Analyzing the climatic data for the years 2001 to 2010, monthly dengue incidence rates showed a statistically significant correlation with the RF of the previous month ( 𝑟 = 0 . 3 6 , 𝑃 = 0 . 0 0 0 0 6 ) and the monthly minimum temperature ( 𝑟 = 0 . 2 9 , 𝑃 = 0 . 0 0 1 ).

3.1.2. Dengue Hotspot Detection

The maps that comprise Figure 3 illustrate the spatial and temporal evolution of dengue in cities of Brazil and are accompanied by a comparative graph of annual incidence rates from 2001 to 2011 for BH, Brazil. Figures 4 and 5 demonstrate the spatial correlation between dengue cases hotspots and the location of Aedes aegypti larvae foci in BH. Figure 6 shows the same observation among dengue cases hotspots and the areas with the greatest presence of Aedes aegypti eggs. The hotspot analysis also found a higher risk of dengue in areas of the city that are at lower elevations (Figures 7 and 8).

Figure 3: Dengue incidence point maps by city (proportional circle) and range incidence rates by municipalities areas, temporal dynamics in space, Brazil, and incidence years comparative graphic, Belo Horizonte city, Brazil, 2001–2010.
Figure 4: Temporal dynamics in space, foci of Aedes aegypti larvae in October survey and dengue outbreaks, between 1996 and 2004, Belo Horizonte/MG, Brazil.
Figure 5: Temporal dynamics in space, foci of Aedes aegypti larvae Kernel’s estimation in October survey and dengue hotspot outbreaks, 2004–2011, and regression linear graphic (incidence versus building larvae index), Belo Horizonte/MG, Brazil.
Figure 6: Aedes aegypti eggs in ovitraps, September-October survey, and dengue outbreaks, temporal dynamics in space, 2003–2011, and linear regression graphic (incidence versus mean number of eggs), Belo Horizonte, MG, Brazil.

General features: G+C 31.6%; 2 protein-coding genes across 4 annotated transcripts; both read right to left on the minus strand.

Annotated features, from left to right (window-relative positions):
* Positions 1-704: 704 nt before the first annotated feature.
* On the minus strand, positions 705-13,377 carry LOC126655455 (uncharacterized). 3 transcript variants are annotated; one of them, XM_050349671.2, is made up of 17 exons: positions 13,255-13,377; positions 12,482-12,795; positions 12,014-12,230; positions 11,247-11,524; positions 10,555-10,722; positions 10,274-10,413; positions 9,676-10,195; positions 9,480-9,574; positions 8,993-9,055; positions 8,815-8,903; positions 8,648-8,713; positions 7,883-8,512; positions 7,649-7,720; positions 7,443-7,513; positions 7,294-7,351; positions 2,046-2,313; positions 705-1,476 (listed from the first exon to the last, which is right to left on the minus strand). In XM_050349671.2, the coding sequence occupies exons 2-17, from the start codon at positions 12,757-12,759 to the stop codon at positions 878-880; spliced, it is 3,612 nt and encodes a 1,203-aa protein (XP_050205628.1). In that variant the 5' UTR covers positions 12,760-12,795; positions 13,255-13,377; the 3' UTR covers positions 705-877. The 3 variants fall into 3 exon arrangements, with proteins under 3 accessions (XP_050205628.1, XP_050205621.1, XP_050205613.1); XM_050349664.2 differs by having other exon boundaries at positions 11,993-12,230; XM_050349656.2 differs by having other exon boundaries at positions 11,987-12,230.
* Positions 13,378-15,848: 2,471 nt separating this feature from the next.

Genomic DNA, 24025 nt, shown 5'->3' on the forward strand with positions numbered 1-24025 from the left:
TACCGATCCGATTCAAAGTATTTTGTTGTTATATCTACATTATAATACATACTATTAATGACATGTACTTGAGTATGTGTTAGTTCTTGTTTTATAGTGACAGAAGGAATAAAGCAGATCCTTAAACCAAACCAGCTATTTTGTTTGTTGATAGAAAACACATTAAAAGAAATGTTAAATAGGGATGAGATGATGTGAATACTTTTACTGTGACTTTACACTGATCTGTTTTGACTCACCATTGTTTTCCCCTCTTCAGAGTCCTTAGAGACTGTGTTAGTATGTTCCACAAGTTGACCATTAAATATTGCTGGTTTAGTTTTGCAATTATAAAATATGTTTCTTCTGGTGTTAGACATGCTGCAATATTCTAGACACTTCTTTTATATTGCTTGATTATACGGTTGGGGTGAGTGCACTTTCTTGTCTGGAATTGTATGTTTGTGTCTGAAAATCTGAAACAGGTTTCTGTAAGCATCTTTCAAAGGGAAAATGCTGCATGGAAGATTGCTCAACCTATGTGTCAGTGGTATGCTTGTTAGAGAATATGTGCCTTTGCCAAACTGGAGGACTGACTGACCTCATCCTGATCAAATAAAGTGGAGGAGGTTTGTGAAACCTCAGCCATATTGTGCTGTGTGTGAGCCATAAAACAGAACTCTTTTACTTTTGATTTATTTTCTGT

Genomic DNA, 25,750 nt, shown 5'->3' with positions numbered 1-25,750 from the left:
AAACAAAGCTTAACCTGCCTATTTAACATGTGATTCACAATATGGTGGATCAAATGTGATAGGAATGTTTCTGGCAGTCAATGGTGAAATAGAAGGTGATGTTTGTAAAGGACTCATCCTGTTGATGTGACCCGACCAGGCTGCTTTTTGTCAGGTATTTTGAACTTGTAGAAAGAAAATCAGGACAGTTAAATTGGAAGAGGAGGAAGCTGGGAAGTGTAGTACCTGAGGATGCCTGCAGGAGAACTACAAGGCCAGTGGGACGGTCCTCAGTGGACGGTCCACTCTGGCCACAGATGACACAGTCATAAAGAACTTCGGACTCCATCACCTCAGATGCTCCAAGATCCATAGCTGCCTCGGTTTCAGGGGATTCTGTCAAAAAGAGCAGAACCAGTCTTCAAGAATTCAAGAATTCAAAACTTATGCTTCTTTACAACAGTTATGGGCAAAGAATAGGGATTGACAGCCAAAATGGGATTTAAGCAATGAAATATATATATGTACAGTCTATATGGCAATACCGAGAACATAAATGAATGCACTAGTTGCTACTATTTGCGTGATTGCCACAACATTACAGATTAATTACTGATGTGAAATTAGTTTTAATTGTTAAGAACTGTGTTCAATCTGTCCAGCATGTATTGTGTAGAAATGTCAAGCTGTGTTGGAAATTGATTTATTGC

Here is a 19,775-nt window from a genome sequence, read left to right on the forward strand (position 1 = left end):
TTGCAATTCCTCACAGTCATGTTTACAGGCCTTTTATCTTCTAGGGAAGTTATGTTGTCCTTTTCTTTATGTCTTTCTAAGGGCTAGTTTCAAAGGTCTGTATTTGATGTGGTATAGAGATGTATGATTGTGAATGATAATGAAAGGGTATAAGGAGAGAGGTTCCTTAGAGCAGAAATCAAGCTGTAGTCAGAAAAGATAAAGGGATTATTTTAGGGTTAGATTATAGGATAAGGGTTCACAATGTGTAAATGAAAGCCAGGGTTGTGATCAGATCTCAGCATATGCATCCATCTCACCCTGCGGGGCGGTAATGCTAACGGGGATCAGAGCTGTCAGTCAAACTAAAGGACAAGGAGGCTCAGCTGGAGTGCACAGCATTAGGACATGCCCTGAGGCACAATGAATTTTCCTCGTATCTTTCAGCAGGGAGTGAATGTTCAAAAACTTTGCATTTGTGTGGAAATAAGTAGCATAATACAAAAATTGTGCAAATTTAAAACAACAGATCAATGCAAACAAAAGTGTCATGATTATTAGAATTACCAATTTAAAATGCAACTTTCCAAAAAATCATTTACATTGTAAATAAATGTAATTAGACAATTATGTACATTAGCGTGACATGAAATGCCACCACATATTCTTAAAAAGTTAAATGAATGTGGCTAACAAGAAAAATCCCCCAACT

Figure 7: Monthly minimum temperature and rainfall, from Nov/2009 to Nov/2010, weathers geographic points, and altitude range, Belo Horizonte/MG, Brazil.
Figure 8: Dengue outbreaks, temporal dynamics in space, 1996–2011, and altitude range, Belo Horizonte/MG, Brazil.

4. Discussion

Monitoring and planning control measures for dengue epidemics are vital for preventing or minimizing disease outbreaks. Information based on notified cases only, however, is insufficient, because many people who are infected may either be asymptomatic or do not become part of the official statistics even if they present symptoms [34].

The use of information on dengue incidences rates, mapping their patterns and dynamics of spread using spatial autocorrelation analysis, can be a valuable tool to analyze the spatial patterns change over time. Therefore, instead of aiming to achieve a complete understanding of the transmission process, it may be more efficient to improve the surveillance system and optimize disease control.